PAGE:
When I applied to Cal, I knew that I wanted to be an English major. I joined the Daily Californian and have been reporting for them since January. When I heard about the opportunity to get a minor in journalism in just one summer, I was ecstatic.
In high school, I was the editor of the literary magazine and found passion in leading a team of creatives to publish a collaborative book of expression. My high school was super strict and students found it to be a huge limiter on their self-expression. Writing is a unique way to let another person see inside your mind and understand your way of thinking.
I had always stuck to print media. Even with the Daily Californian, I had simply relied on type and text to get my story across. The journalism minor expanded my horizons and taught me about the ever-expanding use of digital media in journalism. During summer session A, I took two introductory classes. Now, I’m in summer session D and am taking my three elective classes. I chose The Future of Storytelling, Advanced Multimedia, and Social Media and Journalism.
Although it is intense in the sense that it’s six hours of classes Monday through Thursday, all of the material is time-sensitive and relevant to what’s going on in the world. This makes it interesting and stops anyone from ever asking, “why is this important?” We discussed topics such as the ethicality of blurring faces in protest photography, the dangers of media alteration, fact-checking and more.
Our grades are mainly project-based, which is a wonderful impetus to get some hands-on experience. I received instruction in Photoshop, Illustrator, Premiere Pro and Medium. Before this minor, I had thought that I was fairly good at many of these programs, but now I can see that I was lacking a lot of tips and tricks of the trade and I wouldn’t have found out about on my own. I also learned how to properly set up equipment for a stable picture and clear audio.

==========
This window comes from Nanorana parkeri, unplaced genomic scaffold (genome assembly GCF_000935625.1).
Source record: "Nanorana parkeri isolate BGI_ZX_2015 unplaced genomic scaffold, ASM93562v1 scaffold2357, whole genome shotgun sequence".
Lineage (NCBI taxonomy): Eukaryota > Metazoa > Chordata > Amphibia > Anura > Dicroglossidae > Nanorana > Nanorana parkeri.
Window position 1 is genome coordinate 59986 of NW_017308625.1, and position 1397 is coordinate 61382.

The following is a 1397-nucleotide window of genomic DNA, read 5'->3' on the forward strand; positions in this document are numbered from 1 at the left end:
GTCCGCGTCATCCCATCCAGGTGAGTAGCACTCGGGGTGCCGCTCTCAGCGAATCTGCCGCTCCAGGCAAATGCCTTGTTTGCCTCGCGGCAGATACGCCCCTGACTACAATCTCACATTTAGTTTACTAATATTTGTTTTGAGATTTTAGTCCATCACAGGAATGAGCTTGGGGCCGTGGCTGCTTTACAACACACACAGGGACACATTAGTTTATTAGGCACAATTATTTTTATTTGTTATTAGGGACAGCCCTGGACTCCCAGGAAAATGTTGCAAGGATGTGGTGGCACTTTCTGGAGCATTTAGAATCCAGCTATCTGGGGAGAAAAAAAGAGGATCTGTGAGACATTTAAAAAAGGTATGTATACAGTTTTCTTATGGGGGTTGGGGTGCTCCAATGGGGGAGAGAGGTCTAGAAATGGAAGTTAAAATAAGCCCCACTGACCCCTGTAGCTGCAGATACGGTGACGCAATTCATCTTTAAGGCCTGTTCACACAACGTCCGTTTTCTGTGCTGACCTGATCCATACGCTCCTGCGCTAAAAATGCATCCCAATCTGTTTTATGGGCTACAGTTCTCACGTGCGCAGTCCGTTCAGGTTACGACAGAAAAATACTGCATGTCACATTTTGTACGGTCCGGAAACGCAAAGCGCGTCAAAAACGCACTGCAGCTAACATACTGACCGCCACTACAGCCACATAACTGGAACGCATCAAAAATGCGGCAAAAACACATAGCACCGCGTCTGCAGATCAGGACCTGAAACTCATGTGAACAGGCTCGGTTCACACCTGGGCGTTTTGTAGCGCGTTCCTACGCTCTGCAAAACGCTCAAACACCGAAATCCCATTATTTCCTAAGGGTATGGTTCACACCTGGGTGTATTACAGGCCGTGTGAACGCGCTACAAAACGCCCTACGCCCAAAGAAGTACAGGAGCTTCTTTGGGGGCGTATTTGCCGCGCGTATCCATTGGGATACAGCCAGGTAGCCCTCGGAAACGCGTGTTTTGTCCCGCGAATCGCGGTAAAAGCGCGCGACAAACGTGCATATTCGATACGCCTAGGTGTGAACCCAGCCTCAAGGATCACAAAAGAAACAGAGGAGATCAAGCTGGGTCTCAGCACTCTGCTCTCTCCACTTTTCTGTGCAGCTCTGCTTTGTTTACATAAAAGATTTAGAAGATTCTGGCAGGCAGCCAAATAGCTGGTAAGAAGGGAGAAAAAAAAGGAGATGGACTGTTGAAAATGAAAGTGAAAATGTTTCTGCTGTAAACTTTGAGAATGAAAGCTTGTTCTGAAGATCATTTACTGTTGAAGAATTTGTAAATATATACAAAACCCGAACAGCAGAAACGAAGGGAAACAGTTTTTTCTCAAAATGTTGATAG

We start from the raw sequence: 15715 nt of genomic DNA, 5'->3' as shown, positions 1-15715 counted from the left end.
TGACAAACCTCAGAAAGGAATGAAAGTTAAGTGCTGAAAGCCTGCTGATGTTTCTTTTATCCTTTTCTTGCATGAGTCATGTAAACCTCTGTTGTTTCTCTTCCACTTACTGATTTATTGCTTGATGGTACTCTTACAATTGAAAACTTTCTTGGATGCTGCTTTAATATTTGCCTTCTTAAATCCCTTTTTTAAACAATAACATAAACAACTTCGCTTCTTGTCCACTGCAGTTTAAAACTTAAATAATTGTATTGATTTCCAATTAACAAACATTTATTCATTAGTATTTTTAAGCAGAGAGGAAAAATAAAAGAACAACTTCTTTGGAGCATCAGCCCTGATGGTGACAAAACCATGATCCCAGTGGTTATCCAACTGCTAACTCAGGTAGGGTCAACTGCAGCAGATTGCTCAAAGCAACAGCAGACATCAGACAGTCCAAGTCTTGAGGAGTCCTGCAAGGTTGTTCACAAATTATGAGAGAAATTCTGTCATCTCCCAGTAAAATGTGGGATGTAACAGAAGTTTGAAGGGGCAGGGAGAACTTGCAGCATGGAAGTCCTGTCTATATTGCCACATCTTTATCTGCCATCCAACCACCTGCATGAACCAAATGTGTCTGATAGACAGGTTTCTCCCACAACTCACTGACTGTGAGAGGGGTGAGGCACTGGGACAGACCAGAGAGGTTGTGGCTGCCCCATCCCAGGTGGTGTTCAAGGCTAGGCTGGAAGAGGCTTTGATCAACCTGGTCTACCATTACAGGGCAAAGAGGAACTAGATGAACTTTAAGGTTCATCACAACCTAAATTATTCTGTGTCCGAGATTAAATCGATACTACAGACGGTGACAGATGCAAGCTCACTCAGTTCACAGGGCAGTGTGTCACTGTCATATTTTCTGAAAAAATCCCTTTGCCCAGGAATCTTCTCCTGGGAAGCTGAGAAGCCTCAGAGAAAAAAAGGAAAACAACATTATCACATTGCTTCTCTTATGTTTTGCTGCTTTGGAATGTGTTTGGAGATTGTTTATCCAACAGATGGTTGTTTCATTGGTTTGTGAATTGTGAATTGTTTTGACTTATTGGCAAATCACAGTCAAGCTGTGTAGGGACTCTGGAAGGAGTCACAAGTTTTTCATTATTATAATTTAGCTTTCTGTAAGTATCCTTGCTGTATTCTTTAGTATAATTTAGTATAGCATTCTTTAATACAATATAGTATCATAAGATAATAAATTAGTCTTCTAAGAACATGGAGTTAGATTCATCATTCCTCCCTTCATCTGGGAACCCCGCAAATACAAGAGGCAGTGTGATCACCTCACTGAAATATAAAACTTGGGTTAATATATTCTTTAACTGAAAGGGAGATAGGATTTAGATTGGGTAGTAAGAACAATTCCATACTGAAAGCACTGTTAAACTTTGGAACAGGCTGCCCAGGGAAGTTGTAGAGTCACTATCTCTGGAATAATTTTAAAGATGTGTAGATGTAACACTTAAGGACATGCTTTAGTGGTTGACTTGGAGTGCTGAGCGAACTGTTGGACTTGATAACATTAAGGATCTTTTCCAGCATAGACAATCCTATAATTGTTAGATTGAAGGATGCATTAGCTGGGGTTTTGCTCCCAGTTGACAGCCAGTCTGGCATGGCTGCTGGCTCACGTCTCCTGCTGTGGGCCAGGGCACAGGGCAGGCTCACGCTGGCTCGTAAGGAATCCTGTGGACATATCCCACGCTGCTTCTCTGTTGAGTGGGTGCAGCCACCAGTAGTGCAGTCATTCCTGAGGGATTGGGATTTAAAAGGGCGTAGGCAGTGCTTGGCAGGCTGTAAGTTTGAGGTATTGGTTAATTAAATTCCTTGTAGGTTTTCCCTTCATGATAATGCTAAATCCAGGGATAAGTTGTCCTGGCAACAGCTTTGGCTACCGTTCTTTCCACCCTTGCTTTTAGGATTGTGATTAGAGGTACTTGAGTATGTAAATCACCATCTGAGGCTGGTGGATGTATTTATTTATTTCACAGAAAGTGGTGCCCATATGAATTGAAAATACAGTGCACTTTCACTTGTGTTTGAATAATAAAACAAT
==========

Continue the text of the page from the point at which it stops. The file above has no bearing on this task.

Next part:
An important thing to mention is that if you finish the minor in one summer you get $2,000 back! You just have to follow the correct steps in submitting your forms. It pays to learn! You can check out the website for more information.
Our professors also invite guest speakers from the field to discuss with us their journey to journalism success. We get to speak directly to people who have won Pulitzer prizes and write for the New York Times. We even got to speak with the former editor of the San Francisco Chronicle. How cool is that? I sent her a follow-up email telling her to have a safe move, as she’s moving to the state I grew up in. She asked me for recommendations on what to do and where to go.
At that moment, it registered that she was just another human being, albeit an extremely determined, strong, and successful one. Having her ask for recommendations switched the power dynamic inside my head and made me realize that no one knows everything all the time. The people at the top of the job market aren’t gods. They’re people, like me, and if I work hard enough, I could get to where they are too. Maybe I’ll be the editor of a big newspaper one day and be asked to be a guest speaker amidst a big move to a new state. If that super-specific event ever happens, I’ll be sure to ask the students for recommendations!